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Belinda Bencic reaches quarterfinals

NEW YORK -- With mentor Martina Hingis cheering from the stands, 17-year-old Belinda Bencic became the youngest US Open quarterfinalist since Hingis herself in 1997.

Playing on Arthur Ashe Stadium, ninth-seeded Jelena Jankovic was far more rattled than an opponent 12 years her junior. Bencic won 7-6 (6), 6-3 on Sunday night.

Bencic saved three set points in the first, as Jankovic twice failed to serve out the set. She is the youngest player to reach a Grand Slam quarterfinal since Nicole Vaidisova at the 2006 French Open.

Hingis was 16 when she won the U.S. Open in 1997 -- Bencic was 6 months old at the time. Hingis' mother, Melanie Molitor, coaches Bencic.

The 58th-ranked Swiss teen has now defeated top-10 players in consecutive matches after upsetting sixth-seeded Angelique Kerber in the third round.

Earlier in the day, Caroline Wozniacki defeated Maria Sharapova 6-4, 2-6, 6-2 in 2 hours, 37 minutes to get back to her first Grand Slam quarterfinal in more than two years -- and get back in the headlines for reasons other than her personal life.

"The season for me has been a little bit up and down,'' Wozniacki said in quite an understatement, "and it's so nice to kind of start feeling like I'm playing the way I want to.''

Because of the heat, the players received a 10-minute break before the final set; Sharapova returned to the court late, arguing with the chair umpire after receiving a time violation warning. Perhaps sensing that she was fresher than the five-time major champion, Wozniacki later complained that Sharapova was dawdling between points.

Her tardiness seemed to swing the Arthur Ashe Stadium crowd's support squarely in Wozniacki's favor. When the 10th-seeded Dane broke Sharapova at love to go up 3-1 in the final set, she got a standing ovation from the fans and waved her arms to egg them on. Sharapova had appeared to hit a winner three times on that game's final point only for Wozniacki to somehow chase down the ball. Finally, Sharapova put a volley into the net.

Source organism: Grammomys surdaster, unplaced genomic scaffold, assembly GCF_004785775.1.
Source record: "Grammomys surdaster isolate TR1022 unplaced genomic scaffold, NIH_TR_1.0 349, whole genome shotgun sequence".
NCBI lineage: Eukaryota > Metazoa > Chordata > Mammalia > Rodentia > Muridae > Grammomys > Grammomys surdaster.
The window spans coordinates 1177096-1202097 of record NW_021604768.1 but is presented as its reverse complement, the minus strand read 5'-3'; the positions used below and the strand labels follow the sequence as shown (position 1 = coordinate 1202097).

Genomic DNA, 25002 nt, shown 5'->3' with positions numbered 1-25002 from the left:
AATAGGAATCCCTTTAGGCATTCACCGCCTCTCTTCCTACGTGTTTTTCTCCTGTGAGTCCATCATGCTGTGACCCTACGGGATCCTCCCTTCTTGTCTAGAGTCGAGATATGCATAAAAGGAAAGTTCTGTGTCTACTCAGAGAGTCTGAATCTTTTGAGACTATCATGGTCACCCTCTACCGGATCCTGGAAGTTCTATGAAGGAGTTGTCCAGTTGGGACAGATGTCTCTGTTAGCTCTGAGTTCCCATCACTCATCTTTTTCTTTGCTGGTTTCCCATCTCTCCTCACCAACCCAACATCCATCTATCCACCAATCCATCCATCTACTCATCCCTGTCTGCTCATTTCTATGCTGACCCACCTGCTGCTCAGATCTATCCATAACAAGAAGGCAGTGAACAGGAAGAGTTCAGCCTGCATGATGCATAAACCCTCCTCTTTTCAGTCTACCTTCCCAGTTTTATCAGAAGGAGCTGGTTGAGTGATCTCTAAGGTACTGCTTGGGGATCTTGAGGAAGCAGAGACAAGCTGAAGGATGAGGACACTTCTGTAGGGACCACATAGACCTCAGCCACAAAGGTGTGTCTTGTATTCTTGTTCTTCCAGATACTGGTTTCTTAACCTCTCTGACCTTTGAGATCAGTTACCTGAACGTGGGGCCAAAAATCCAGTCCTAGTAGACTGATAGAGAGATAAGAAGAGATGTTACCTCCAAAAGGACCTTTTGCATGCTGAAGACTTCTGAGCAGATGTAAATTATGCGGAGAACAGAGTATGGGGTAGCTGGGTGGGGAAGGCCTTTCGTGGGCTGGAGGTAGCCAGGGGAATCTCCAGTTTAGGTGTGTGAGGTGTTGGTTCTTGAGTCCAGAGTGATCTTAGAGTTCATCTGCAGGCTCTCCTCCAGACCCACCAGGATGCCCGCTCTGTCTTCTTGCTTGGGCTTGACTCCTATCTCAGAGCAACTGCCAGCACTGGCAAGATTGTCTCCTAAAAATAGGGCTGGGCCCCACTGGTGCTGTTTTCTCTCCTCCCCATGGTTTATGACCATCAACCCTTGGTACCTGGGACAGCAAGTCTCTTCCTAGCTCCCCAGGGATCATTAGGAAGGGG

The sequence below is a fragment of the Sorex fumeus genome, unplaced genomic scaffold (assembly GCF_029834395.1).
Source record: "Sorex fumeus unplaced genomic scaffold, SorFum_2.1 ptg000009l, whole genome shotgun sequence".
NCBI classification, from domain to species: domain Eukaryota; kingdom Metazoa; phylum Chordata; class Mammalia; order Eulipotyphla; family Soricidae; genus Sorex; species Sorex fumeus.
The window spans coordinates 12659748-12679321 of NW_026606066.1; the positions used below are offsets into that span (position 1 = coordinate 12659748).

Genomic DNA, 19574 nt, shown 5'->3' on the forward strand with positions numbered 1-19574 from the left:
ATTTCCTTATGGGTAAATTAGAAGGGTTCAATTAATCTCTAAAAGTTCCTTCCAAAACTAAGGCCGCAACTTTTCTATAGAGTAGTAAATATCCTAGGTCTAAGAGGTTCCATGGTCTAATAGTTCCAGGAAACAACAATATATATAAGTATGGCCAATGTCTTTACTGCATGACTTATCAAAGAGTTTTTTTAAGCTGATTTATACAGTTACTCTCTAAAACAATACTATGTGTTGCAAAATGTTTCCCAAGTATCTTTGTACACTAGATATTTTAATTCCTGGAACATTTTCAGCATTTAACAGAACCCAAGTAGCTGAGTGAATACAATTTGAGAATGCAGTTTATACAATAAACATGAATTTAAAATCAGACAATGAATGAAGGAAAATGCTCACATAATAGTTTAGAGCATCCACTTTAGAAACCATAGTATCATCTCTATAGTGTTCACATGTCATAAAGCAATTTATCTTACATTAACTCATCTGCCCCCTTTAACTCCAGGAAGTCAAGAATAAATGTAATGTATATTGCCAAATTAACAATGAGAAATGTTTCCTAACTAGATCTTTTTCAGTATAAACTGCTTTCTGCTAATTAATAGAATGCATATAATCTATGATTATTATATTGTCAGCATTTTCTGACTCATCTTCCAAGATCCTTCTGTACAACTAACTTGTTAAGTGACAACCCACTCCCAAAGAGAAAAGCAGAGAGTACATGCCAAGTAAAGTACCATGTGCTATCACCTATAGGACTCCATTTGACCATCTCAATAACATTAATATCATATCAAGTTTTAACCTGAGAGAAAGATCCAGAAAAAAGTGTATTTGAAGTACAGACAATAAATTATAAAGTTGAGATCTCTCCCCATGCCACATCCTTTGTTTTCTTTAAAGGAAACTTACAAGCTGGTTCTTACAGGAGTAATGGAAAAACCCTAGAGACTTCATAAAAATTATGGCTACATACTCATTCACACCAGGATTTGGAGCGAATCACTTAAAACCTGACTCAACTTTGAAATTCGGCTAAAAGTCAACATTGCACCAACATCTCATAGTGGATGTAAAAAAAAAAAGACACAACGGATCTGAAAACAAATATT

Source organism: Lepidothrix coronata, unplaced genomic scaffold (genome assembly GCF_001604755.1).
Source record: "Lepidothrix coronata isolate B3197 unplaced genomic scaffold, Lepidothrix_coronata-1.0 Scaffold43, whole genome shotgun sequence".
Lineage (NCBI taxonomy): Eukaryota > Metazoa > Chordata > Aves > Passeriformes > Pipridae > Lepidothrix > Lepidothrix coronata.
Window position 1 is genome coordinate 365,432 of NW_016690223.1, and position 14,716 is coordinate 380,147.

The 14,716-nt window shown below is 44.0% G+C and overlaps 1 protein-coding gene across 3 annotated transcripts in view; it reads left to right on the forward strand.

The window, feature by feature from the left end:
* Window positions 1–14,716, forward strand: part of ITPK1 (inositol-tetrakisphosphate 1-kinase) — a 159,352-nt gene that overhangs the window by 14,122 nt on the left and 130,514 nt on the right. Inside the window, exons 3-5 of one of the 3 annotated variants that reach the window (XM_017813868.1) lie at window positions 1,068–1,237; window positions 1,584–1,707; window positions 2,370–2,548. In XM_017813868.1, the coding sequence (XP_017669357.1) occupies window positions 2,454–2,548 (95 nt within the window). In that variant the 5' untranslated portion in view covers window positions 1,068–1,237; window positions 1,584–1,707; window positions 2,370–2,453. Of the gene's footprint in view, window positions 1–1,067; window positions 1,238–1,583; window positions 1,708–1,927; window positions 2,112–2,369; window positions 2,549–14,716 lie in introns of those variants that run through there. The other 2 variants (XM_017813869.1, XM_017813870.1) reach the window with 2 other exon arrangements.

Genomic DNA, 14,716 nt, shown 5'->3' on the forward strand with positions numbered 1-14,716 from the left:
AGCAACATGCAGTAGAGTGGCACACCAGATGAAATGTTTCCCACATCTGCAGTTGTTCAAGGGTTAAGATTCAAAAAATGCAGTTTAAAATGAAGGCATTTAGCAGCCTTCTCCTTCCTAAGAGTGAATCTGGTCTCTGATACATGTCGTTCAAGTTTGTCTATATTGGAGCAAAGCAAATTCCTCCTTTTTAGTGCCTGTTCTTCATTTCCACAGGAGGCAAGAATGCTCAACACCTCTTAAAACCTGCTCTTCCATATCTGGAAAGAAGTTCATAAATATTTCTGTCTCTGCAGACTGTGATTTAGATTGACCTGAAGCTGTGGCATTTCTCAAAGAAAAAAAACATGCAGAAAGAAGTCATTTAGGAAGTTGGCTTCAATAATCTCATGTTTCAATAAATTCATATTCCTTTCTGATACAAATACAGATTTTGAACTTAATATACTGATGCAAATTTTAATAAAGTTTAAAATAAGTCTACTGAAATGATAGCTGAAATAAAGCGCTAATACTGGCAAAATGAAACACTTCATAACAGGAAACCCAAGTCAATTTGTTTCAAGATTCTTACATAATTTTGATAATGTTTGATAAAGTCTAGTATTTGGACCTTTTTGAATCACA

Wozniacki mixed in just enough aggression with her signature defense to keep the pressure on Sharapova in the final set.

"She's very good at getting a lot of balls back and making you hit another one," Sharapova said. "In the end, I went for a little too much."

She insisted the conditions didn't bother her. Sharapova had been 17-6 in three-set matches this year, including her come-from-behind second-round victory here.

The fifth-seeded Sharapova's loss leaves No. 1 Serena Williams as the only woman remaining of the top six.

After a sloppy first set with 21 unforced errors, Sharapova was painting the lines in the second. Wozniacki seemed to spend most of the set watching in dismay as one of Sharapova's 22 winners whizzed by.

Wozniacki said she told herself before the third set to go for her shots.

"If I'm going to lose," she recalled thinking, "at least I'm going to do it with dignity."

She closed out the match by breaking Sharapova's serve again with a backhand winner.

Also on the women's side of the draw, Peng Shuai, who had never been to a major quarterfinal before, beat 14th-seeded Lucie Safarova 6-3, 6-4.

Wozniacki will next face 13th-seeded Sara Errani, who ended the run of qualifier Mirjana Lucic-Baroni with a 6-3, 2-6, 6-0 victory.

As a 19-year-old, Wozniacki made the 2009 US Open final, losing to Kim Clijsters, and reached No. 1 in the world the next year. But she hadn't been back to a Grand Slam quarterfinal since the 2012 Australian Open.

In the meantime, she was best known for getting engaged to star golfer Rory McIlroy -- then getting dumped in late May after wedding invitations had gone out.

Wozniacki lost in the first round at the French Open soon thereafter and was upset in the fourth round at Wimbledon. She had been playing much better since, though, winning her first title in nine months at Istanbul then dropping a pair of three-set matches to Williams.

Wozniacki also announced a month ago that she planned to run the New York City Marathon on Nov. 2 for charity, somehow squeezing in training during a busy fall season. Seems to be working out well mentally and physically on the tennis court.

"Kind of clears my head," she said of the extra running. "I feel more free when I go on court."

Wozniacki plans to stick around New York after the U.S. Open to attend Fashion Week -- including her pal Williams' show -- and get in some running in Central Park. The marathon prep has gone on hiatus the last few days, though.

As Wozniacki deadpanned, "I have a pretty big tournament here that I kind of want to try and win."

Information from The Associated Press was used in this report. 

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